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Is it worth using nice wire for the ground channel?

post #1 of 53
Thread Starter 
I'm wondering if it will make any difference sonically if I use some nice copper wire I have for L/R channels and some lesser wire for ground on a single ended headphone output?

I'm also wondering about RCA outs. I could see how the ground channel on a headphone out might have an impact but it seems to me it doesn't matter on an RCA out long as it grounds the signal.
post #2 of 53
You're still passing the signal through it, so if you're a cable believer, then yes. In a balanced cable though, you're linking two grounds together so unless you think that the chassis you're using is "high end metal", it doesn't really make sense.
post #3 of 53
Don't know why you would bother - the difference in cost is what, 30c?
post #4 of 53
Yup don't go cheap on the ground signal, since it still carries a signal.
post #5 of 53
Well, depends on wire, difference in cost could be $8/ft
post #6 of 53
If there's one word that should be permanently removed from the lexicon of electrical terms it's the word "ground."

A signal propagates down a cable as a transverse electromagnetic wave between two conductors, neither of which is more important or less important than the other. As far as the cable is concerned, there is no "ground," or "send," or "return."

k
post #7 of 53
If you're using modestly priced cable (navships SPC, for instance), why not? If you were using really nice wire for the L/R channels and think that it makes a difference there, then you should nice wire for the ground return as well since the signal still passes through it.

The reason it's called ground is because it is a reference point. We have to have a reference point in order to give meaningful measurements of other points. Of course, one should not be so focused on the term ground itself that we forget that it simply a part of the circuit like any other. Often, in audio electronics, the ground channel or path is distinctly different from any others, hence why we give it special nomenclature. I don't see what's wrong with that, Koyaan.
post #8 of 53
Quote:
Originally Posted by Juaquin View Post
If you're using modestly priced cable (navships SPC, for instance), why not? If you were using really nice wire for the L/R channels and think that it makes a difference there, then you should nice wire for the ground return as well since the signal still passes through it.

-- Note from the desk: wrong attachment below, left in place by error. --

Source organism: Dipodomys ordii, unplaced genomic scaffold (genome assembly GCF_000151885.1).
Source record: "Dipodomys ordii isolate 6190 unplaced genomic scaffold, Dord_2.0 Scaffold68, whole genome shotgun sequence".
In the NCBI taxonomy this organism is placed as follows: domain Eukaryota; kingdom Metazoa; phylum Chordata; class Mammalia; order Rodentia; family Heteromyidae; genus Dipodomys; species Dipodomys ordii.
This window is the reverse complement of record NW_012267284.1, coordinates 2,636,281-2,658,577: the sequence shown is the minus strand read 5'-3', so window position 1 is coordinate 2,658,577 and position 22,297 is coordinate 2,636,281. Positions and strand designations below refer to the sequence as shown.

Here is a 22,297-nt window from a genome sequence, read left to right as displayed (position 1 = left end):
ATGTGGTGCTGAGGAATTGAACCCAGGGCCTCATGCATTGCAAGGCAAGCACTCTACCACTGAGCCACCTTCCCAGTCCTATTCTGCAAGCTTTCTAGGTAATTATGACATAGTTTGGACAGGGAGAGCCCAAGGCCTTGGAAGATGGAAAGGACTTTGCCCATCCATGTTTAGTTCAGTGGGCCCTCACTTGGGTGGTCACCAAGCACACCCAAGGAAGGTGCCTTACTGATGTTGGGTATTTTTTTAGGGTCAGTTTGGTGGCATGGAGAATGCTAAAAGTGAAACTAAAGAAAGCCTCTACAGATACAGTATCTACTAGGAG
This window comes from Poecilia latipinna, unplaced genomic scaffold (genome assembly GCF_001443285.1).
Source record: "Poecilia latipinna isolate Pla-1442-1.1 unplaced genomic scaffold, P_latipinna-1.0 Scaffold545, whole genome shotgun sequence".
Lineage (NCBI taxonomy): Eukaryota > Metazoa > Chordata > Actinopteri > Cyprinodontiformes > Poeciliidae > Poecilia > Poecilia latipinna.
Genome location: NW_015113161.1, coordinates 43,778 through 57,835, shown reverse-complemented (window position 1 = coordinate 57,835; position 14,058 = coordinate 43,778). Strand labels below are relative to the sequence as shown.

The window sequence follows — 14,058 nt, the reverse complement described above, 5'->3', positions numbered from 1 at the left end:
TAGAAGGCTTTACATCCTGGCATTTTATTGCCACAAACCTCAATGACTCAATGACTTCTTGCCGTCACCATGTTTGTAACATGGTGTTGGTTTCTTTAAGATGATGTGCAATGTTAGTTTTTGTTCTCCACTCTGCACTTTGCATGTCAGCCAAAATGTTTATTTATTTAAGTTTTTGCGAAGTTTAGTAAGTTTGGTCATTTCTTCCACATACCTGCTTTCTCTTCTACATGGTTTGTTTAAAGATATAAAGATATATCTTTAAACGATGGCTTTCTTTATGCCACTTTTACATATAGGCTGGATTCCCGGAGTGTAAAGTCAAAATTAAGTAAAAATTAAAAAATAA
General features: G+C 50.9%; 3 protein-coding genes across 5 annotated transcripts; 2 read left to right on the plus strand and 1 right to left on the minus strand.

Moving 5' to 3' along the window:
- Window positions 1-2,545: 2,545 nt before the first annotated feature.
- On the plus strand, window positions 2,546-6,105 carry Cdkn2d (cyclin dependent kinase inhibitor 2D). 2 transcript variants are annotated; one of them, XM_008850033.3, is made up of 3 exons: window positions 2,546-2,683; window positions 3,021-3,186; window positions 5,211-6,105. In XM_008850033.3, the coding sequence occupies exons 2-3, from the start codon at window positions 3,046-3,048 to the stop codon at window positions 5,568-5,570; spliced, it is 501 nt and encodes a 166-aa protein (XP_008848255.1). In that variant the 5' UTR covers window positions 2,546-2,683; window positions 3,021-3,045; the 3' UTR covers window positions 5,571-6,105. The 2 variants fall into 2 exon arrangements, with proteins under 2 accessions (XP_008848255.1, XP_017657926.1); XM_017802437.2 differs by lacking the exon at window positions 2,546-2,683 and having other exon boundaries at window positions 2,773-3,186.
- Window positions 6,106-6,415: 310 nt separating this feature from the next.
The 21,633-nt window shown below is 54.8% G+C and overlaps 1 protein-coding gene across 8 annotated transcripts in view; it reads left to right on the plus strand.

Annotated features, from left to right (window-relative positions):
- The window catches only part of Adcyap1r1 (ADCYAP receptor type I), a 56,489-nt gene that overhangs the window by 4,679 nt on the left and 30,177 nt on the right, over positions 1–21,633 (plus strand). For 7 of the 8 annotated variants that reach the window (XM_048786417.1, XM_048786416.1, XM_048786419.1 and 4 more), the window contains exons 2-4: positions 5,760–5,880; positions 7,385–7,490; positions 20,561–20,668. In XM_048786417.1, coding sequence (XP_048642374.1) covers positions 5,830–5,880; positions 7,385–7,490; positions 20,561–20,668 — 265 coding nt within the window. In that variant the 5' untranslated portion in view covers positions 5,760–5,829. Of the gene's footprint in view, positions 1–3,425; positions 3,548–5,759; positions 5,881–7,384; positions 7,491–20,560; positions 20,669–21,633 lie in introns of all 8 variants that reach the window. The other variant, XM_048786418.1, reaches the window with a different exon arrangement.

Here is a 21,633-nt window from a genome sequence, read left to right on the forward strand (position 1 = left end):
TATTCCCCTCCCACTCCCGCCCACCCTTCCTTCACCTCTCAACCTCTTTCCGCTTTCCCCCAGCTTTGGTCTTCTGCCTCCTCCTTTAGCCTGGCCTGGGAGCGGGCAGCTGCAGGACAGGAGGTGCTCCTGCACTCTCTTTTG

There is no "ground return," the signal exists between the two conductors. There isn't a signal being "sent" on one conductor and "returned" on the other conductor.

Quote:
The reason it's called ground is because it is a reference point. We have to have a reference point in order to give meaningful measurements of other points.
Well, you need two points to measure any differential quantity, such as voltage. I don't see that either is any more a "reference" than the other. I mean, given points A and B, the difference between those two points is the same whether you call "A" the reference or "B" the reference.

Quote:
Of course, one should not be so focused on the term ground itself that we forget that it simply a part of the circuit like any other. Often, in audio electronics, the ground channel or path is distinctly different from any others, hence why we give it special nomenclature.
Distinctly different from any others? Distinctly different in what respect exactly?

Quote:
I don't see what's wrong with that, Koyaan.
What's wrong is that it leads to misunderstandings such as the notion that "ground" is some entity unto itself as exemplified by the post which began this thread.

k
post #9 of 53
Yes, technically there is no sending/returning of the signal. But because we like to think of a signal as the flow of charge, we like to talk about it like that. Anyone who works with electronics will talk about it as a send/return (including my EE professors) because that is conceptually the way that is easiest to analyze. If you want to argue semantics like that you're going to have to take on a lot more people than are present in this thread.

We pick the ground reference (usually) because it is common to the most signals, or is most easily understood that way. Feel free to just start labeling things points A and B, but you'll lose a lot of people when trying to explain things.

Many amps use different topologies for the ground channel (assuming an active ground). If there isn't an active ground, then it's obviously different because there is no path - it is a single node. The amplification path of the L/R signals is not a single node. Hence why we choose to call something ground.